Nevertheless, this belief is not based on scientific fact and is therefore nothing but an outdated stereotype which doesn’t justify the underrepresentation of female mathematics students, engineers, or scientists.

The study surveyed 7 million pupils in 10 states in the standard annual exams conducted across the US.

So, the result is clear: when it comes to math for kids, there is no difference between boys and girls, regardless of age, school year, and ethnic origin.

Should we try to reduce the number of boys studying maths to give the girls a chance?

The Culture of Maths

Does Maths have a Gender?

At first glance, it would appear that the gender divide in maths classes is down to the preferences of the students, with boys being more inclined to choose practical and scientific subjects and girls opting for literature, history and art.

All we need to do is take a look at the official figures:

  • industries such as hospitality, social care and teaching are dominated by women
  • there is a high male to female ratio in engineering schools and scientific fields of work

Are Mathematical Brains Male or Female?

Despite these differences, it is important to recognise that it’s girls who leave education with the best grades overall.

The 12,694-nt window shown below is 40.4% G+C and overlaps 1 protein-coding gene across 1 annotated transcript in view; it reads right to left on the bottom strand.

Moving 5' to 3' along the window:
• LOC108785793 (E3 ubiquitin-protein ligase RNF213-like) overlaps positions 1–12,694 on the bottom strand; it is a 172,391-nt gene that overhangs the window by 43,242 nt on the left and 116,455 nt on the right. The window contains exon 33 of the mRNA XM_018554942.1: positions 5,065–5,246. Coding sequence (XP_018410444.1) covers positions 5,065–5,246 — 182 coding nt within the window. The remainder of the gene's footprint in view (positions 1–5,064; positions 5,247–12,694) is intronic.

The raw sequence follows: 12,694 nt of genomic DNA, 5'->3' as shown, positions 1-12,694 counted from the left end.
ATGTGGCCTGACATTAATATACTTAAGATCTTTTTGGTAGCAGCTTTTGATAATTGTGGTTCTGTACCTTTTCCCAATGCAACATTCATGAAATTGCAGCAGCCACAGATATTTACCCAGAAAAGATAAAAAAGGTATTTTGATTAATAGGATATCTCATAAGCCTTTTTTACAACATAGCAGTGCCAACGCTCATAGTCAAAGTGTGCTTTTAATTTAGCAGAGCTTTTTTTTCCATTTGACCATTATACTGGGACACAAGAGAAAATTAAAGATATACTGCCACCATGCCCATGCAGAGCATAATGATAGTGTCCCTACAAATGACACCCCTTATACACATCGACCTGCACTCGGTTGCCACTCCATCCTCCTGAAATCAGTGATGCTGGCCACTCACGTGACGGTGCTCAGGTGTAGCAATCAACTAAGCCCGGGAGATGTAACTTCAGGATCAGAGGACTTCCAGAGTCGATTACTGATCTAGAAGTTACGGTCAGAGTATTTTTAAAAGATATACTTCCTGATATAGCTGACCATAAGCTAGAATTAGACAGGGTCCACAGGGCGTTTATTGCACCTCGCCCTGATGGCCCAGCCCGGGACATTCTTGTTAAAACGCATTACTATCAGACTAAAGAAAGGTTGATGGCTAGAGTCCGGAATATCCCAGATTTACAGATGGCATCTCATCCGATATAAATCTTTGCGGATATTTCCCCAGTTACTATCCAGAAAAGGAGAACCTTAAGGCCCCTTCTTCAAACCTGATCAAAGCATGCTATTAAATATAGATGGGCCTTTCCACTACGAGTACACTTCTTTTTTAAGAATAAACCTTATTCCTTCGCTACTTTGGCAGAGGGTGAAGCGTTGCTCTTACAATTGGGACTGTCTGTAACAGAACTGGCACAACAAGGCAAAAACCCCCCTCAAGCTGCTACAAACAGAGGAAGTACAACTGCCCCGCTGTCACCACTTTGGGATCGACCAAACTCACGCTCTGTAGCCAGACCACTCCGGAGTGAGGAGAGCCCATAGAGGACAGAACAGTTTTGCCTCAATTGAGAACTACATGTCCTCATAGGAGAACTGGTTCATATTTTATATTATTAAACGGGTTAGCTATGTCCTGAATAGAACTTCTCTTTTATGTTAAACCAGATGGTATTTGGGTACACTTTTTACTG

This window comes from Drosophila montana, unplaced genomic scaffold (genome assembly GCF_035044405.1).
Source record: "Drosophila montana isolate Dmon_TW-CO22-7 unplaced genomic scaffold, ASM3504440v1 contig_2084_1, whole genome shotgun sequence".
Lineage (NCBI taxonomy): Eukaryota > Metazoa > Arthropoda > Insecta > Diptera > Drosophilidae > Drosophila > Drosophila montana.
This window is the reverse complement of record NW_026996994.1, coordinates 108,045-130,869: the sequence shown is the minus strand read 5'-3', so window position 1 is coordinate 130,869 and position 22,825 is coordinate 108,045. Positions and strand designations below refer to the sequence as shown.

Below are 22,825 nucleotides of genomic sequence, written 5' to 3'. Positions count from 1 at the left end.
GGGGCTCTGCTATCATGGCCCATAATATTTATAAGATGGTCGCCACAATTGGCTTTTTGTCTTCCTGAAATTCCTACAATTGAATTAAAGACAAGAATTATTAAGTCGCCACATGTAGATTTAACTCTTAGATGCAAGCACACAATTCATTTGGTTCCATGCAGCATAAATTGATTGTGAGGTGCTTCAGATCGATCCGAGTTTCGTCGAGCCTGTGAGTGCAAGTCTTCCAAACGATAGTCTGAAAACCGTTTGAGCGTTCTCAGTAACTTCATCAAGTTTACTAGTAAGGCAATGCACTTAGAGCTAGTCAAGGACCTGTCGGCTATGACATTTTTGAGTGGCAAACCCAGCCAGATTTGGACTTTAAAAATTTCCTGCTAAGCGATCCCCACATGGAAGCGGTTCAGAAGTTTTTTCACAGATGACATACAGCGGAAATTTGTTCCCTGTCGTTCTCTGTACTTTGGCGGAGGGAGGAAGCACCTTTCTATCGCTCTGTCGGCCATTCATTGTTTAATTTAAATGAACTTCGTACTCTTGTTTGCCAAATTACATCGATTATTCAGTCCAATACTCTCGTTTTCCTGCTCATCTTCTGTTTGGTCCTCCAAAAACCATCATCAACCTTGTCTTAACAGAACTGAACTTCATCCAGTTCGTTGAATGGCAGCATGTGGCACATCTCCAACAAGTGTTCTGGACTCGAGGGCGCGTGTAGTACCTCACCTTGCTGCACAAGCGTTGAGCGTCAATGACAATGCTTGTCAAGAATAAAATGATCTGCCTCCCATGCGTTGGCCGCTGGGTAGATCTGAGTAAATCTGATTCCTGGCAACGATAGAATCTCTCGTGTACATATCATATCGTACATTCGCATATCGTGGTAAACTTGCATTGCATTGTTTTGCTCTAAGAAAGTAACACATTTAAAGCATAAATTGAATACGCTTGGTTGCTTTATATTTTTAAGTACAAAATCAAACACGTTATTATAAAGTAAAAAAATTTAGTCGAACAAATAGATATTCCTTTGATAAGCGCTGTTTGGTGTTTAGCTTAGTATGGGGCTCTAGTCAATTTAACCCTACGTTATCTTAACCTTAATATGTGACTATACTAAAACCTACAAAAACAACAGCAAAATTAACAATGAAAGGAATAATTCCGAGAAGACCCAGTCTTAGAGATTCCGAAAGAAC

From the beginning of their academic careers, male and female pupils maintain different relationships with maths. In year 2, even if they have mastered the basics such as counting, identifying even and odd numbers, doing sums, comparing, rounding, symmetry, telling time and sorting digits into tens and ones, girls choose to spread their concentration over other subjects such as English, whereas boys focus mainly on maths and therefore make faster progress.

Is one gender better at maths? Who comes out on top in maths? ¦ source: Visualhunt – Bart Vermeersch

According to the Ministry of Education in France, just 28% of girls follow a science-based path, compared to 41% of boys, while 17% of girls follow literary courses, compared with only 5% of boys.

How can this phenomenon be explained? Why are girls uninspired by maths?

Childhood Memories

Two researchers Isabelle Régner and Pascal Huguet have studied the question of gender inequality in maths by looking at the reputation of women in mathematical and scientific professions and how this impacts math learning for children and their grades.

In the United States, Claude Steele, a renowned psychologist and professor at Stanford University, studied the reasons that women had lower mathematics scores for college entrance tests than their male counterparts.